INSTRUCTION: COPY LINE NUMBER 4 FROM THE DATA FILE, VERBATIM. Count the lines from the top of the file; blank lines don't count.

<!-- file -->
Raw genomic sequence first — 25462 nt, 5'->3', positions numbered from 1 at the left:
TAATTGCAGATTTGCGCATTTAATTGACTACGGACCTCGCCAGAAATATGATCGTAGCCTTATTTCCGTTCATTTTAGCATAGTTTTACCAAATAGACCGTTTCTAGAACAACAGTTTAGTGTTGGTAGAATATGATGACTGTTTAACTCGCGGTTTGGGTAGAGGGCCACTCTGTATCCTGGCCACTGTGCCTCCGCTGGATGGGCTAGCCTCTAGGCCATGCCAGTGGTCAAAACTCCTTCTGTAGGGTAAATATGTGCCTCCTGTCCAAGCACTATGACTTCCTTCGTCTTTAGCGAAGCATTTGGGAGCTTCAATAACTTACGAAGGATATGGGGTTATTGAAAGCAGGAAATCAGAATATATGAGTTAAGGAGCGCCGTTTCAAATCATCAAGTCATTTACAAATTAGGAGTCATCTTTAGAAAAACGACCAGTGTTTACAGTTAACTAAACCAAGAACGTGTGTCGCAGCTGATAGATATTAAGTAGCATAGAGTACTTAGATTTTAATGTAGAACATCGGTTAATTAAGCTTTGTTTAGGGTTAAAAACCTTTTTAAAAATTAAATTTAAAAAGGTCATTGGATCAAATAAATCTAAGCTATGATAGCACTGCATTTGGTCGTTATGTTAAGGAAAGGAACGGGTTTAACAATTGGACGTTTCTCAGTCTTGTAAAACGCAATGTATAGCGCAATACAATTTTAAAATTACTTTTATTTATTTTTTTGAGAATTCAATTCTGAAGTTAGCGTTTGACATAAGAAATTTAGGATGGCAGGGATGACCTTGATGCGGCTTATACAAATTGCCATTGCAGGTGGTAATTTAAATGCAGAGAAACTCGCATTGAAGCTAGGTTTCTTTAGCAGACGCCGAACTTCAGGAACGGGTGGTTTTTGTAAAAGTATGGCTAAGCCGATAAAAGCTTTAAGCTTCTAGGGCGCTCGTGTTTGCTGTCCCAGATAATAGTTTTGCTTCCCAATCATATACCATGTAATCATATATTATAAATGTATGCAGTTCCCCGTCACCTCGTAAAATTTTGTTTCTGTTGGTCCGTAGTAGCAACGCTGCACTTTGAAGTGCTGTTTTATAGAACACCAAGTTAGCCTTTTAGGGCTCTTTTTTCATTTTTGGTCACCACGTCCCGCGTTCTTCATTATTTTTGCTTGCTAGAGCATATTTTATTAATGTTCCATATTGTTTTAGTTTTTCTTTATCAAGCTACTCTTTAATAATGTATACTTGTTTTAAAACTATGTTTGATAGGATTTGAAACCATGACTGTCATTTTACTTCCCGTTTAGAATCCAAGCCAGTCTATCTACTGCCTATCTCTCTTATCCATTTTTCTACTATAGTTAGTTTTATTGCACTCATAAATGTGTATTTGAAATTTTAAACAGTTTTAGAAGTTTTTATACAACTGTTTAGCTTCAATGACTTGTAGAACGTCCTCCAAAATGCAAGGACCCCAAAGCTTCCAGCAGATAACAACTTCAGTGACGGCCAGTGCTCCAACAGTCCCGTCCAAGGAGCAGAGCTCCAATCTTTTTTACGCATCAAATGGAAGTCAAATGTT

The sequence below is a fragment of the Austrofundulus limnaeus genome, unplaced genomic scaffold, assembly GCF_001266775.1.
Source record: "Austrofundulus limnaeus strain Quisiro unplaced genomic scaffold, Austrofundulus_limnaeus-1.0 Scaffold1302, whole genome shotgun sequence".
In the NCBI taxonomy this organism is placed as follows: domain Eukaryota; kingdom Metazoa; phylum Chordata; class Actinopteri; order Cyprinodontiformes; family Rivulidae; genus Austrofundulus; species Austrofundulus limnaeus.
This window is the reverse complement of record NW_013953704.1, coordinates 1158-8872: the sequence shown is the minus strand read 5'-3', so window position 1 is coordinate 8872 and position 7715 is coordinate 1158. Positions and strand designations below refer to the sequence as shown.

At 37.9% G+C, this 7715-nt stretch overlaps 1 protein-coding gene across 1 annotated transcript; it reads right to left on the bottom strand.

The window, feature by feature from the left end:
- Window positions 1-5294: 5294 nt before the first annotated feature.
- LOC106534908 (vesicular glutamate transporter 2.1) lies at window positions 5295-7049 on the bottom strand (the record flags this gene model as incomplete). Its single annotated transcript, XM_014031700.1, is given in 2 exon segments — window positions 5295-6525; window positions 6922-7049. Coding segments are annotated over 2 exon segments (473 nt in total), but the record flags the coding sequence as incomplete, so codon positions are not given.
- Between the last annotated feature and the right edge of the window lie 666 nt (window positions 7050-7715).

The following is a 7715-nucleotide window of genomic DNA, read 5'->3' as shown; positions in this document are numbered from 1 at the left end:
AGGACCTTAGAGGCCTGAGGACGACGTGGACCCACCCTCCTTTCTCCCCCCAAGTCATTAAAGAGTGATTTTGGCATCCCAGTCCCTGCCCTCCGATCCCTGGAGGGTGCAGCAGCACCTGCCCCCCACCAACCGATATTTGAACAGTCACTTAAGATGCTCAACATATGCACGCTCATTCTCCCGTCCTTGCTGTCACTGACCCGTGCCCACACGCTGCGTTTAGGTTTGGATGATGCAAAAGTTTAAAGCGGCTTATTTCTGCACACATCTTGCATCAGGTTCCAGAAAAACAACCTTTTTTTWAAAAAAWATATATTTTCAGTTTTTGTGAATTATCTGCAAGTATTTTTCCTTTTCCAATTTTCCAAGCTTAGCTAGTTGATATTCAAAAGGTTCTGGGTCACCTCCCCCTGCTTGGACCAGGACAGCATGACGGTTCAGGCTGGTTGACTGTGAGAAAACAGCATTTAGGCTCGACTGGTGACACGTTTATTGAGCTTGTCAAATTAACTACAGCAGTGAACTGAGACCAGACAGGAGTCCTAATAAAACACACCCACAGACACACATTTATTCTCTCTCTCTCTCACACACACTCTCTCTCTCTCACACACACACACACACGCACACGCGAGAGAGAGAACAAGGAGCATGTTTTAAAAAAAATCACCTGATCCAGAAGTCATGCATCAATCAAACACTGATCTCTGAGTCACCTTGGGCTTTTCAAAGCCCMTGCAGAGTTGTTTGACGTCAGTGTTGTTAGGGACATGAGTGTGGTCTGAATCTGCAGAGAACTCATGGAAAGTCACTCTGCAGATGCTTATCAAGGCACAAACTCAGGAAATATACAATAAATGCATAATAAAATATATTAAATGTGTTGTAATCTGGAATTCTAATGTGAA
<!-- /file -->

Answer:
Source record: "Austrofundulus limnaeus strain Quisiro unplaced genomic scaffold, Austrofundulus_limnaeus-1.0 Scaffold1302, whole genome shotgun sequence".